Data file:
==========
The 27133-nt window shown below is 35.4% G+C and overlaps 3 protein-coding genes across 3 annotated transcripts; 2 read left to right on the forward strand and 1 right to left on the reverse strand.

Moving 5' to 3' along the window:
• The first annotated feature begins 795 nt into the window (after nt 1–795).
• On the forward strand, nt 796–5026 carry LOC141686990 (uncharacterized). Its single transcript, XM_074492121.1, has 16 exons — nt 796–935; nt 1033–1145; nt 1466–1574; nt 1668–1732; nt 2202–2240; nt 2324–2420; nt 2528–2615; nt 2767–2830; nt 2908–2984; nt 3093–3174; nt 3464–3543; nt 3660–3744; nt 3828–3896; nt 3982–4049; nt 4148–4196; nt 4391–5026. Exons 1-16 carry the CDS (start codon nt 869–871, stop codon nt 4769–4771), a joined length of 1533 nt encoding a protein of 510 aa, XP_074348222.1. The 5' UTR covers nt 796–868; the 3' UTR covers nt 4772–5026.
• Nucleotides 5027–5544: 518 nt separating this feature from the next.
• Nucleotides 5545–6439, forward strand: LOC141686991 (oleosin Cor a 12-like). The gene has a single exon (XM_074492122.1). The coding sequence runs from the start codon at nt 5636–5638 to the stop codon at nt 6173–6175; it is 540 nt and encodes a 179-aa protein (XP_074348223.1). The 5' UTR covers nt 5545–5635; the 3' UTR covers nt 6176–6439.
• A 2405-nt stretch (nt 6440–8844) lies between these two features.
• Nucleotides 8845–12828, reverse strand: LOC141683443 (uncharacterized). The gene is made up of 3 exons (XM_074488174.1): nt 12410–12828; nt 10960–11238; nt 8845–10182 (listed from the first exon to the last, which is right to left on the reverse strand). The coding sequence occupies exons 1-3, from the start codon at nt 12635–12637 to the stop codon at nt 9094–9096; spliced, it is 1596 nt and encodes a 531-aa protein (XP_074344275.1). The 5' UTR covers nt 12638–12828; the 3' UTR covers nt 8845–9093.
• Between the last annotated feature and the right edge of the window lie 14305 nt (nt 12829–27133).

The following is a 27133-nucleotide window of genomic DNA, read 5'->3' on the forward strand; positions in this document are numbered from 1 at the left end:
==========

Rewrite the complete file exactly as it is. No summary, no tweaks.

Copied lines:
The 27133-nt window shown below is 35.4% G+C and overlaps 3 protein-coding genes across 3 annotated transcripts; 2 read left to right on the forward strand and 1 right to left on the reverse strand.

Moving 5' to 3' along the window:
• The first annotated feature begins 795 nt into the window (after nt 1–795).
• On the forward strand, nt 796–5026 carry LOC141686990 (uncharacterized). Its single transcript, XM_074492121.1, has 16 exons — nt 796–935; nt 1033–1145; nt 1466–1574; nt 1668–1732; nt 2202–2240; nt 2324–2420; nt 2528–2615; nt 2767–2830; nt 2908–2984; nt 3093–3174; nt 3464–3543; nt 3660–3744; nt 3828–3896; nt 3982–4049; nt 4148–4196; nt 4391–5026. Exons 1-16 carry the CDS (start codon nt 869–871, stop codon nt 4769–4771), a joined length of 1533 nt encoding a protein of 510 aa, XP_074348222.1. The 5' UTR covers nt 796–868; the 3' UTR covers nt 4772–5026.
• Nucleotides 5027–5544: 518 nt separating this feature from the next.
• Nucleotides 5545–6439, forward strand: LOC141686991 (oleosin Cor a 12-like). The gene has a single exon (XM_074492122.1). The coding sequence runs from the start codon at nt 5636–5638 to the stop codon at nt 6173–6175; it is 540 nt and encodes a 179-aa protein (XP_074348223.1). The 5' UTR covers nt 5545–5635; the 3' UTR covers nt 6176–6439.
• A 2405-nt stretch (nt 6440–8844) lies between these two features.
• Nucleotides 8845–12828, reverse strand: LOC141683443 (uncharacterized). The gene is made up of 3 exons (XM_074488174.1): nt 12410–12828; nt 10960–11238; nt 8845–10182 (listed from the first exon to the last, which is right to left on the reverse strand). The coding sequence occupies exons 1-3, from the start codon at nt 12635–12637 to the stop codon at nt 9094–9096; spliced, it is 1596 nt and encodes a 531-aa protein (XP_074344275.1). The 5' UTR covers nt 12638–12828; the 3' UTR covers nt 8845–9093.
• Between the last annotated feature and the right edge of the window lie 14305 nt (nt 12829–27133).

The following is a 27133-nucleotide window of genomic DNA, read 5'->3' on the forward strand; positions in this document are numbered from 1 at the left end: